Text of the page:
A new $32 million Immigration and Customs Enforcement detention facility in Karnes County, Texas, is the first designed specifically to hold what the agency calls low-risk detainees, according to an ICE announcement last week.
The facility, with recreational facilities such as a gym and soccer field, allows the detainees more freedom of movement than the prisons that house most detainees, said ICE spokeswoman Gillian Christensen.
Karnes County paid the upfront cost and partnered with a construction company to build the facility in exchange for a contract with ICE to house about 600 detainees.
It’s a model ICE hopes to replicate: The agency is already looking to build more of the facilities in central Florida, Chicago and New Jersey, according to Christensen.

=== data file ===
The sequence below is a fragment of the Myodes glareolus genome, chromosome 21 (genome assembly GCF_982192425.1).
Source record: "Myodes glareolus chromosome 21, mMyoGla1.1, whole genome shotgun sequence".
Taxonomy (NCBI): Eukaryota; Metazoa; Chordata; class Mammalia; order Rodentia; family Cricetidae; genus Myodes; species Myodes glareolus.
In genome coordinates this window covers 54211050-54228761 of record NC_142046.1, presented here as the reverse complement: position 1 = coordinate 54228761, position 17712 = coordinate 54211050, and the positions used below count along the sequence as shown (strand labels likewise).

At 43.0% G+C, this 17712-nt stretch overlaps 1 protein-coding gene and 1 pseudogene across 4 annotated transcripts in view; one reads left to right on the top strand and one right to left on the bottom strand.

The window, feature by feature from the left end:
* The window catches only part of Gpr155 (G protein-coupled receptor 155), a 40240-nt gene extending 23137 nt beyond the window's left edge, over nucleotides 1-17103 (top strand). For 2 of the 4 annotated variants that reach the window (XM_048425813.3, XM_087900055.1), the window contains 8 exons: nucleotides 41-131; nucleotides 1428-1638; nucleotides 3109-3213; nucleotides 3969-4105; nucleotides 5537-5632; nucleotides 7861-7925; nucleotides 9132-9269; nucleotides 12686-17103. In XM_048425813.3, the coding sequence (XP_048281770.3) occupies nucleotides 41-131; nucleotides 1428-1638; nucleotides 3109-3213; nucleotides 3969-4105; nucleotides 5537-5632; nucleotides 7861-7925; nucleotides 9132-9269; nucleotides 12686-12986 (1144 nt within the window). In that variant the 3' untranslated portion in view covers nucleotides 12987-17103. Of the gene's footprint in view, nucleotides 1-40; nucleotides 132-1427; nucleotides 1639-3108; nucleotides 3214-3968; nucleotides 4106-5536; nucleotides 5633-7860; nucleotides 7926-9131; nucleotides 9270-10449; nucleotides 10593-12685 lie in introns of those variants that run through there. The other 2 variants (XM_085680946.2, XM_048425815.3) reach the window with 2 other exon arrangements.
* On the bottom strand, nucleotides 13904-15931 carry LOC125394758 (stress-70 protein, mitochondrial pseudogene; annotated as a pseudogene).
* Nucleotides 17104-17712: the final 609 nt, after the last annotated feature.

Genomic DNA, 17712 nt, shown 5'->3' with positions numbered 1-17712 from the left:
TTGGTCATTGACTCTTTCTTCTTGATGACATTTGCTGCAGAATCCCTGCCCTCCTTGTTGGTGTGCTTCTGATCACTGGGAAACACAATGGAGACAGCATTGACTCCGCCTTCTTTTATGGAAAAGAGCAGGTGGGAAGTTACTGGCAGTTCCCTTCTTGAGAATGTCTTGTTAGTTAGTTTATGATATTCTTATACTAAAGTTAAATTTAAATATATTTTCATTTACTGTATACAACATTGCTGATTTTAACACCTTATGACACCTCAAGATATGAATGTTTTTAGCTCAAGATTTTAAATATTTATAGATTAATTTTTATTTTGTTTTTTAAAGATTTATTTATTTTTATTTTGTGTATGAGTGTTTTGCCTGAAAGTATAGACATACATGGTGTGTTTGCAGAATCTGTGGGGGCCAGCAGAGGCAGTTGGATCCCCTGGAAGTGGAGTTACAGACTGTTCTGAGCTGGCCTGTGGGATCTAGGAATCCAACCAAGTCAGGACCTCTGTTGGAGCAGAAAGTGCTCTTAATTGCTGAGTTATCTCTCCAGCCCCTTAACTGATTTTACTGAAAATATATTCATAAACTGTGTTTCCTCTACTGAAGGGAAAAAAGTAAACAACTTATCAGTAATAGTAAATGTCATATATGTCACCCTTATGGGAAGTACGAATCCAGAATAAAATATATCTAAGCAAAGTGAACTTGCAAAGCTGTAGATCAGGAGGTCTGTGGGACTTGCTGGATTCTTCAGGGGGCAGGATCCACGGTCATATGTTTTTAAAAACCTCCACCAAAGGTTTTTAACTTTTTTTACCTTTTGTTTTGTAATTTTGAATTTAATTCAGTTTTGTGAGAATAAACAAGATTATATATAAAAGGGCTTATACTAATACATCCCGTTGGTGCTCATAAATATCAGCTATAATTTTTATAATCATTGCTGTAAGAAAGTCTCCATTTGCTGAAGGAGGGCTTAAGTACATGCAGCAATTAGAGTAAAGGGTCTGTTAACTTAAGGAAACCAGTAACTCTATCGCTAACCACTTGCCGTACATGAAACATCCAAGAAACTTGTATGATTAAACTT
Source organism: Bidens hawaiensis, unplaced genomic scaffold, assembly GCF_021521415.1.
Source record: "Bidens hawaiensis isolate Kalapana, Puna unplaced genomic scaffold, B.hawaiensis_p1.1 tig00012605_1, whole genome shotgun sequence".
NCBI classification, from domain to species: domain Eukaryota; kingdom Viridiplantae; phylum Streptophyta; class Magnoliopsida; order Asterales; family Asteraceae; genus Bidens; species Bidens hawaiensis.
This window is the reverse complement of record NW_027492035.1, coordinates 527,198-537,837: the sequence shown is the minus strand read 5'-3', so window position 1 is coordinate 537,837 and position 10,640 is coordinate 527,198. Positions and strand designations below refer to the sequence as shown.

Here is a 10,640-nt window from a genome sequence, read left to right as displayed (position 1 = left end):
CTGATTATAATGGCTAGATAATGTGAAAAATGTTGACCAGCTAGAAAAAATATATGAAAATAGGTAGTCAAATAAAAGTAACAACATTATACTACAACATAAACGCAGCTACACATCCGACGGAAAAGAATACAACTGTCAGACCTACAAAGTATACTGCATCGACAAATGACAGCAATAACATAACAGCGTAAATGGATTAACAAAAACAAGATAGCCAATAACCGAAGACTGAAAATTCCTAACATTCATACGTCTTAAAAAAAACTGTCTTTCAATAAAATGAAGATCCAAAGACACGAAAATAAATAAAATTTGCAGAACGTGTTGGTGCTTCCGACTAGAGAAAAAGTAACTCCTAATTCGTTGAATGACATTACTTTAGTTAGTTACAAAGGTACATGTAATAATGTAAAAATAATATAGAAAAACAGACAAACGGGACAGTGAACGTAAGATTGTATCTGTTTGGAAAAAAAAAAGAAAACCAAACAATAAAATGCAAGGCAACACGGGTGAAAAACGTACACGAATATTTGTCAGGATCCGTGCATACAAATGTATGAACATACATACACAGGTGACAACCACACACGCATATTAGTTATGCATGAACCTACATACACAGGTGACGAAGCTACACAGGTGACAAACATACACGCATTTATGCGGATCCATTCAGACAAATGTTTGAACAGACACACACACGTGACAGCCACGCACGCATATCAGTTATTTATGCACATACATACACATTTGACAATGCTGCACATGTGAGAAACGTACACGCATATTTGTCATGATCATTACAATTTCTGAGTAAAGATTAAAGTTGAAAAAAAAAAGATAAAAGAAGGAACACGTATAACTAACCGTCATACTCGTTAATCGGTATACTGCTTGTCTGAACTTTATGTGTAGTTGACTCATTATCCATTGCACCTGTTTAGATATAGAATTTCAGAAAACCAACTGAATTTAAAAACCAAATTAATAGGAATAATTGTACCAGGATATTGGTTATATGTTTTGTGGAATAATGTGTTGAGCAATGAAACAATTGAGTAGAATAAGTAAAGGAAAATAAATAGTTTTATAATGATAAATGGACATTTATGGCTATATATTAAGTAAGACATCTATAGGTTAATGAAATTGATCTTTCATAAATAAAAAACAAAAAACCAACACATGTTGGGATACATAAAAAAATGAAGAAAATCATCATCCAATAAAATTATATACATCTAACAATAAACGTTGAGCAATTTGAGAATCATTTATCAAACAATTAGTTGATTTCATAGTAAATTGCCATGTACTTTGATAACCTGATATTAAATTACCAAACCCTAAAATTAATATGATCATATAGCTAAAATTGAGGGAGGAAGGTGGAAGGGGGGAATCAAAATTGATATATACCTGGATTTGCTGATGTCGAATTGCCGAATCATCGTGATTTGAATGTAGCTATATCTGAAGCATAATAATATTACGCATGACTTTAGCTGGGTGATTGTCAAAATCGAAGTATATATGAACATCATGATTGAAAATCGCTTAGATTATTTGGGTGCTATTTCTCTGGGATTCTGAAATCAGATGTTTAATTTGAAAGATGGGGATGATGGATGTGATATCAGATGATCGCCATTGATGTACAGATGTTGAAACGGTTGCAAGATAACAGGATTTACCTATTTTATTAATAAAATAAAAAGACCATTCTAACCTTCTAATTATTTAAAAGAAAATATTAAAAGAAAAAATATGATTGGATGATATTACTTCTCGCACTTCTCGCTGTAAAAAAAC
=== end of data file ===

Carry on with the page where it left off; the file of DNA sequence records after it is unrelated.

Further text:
Currently the agency houses about 33,000 people on any given day in about 250 facilities across the country, mostly federal, state or local prisons. About 10 percent are private facilities, according to the agency.
Those who have been arrested for serious crimes will still be detained in traditional prisons, she said.
While it costs ICE about $422,000 a year to house a detainee at a private facility, it would cost about $50,000 or less a year at the Karnes facility, according to ICE.
ICE had come under criticism in recent years from groups such as the American Civil Liberties Union over what they saw as the inhumane treatment of undocumented immigrants.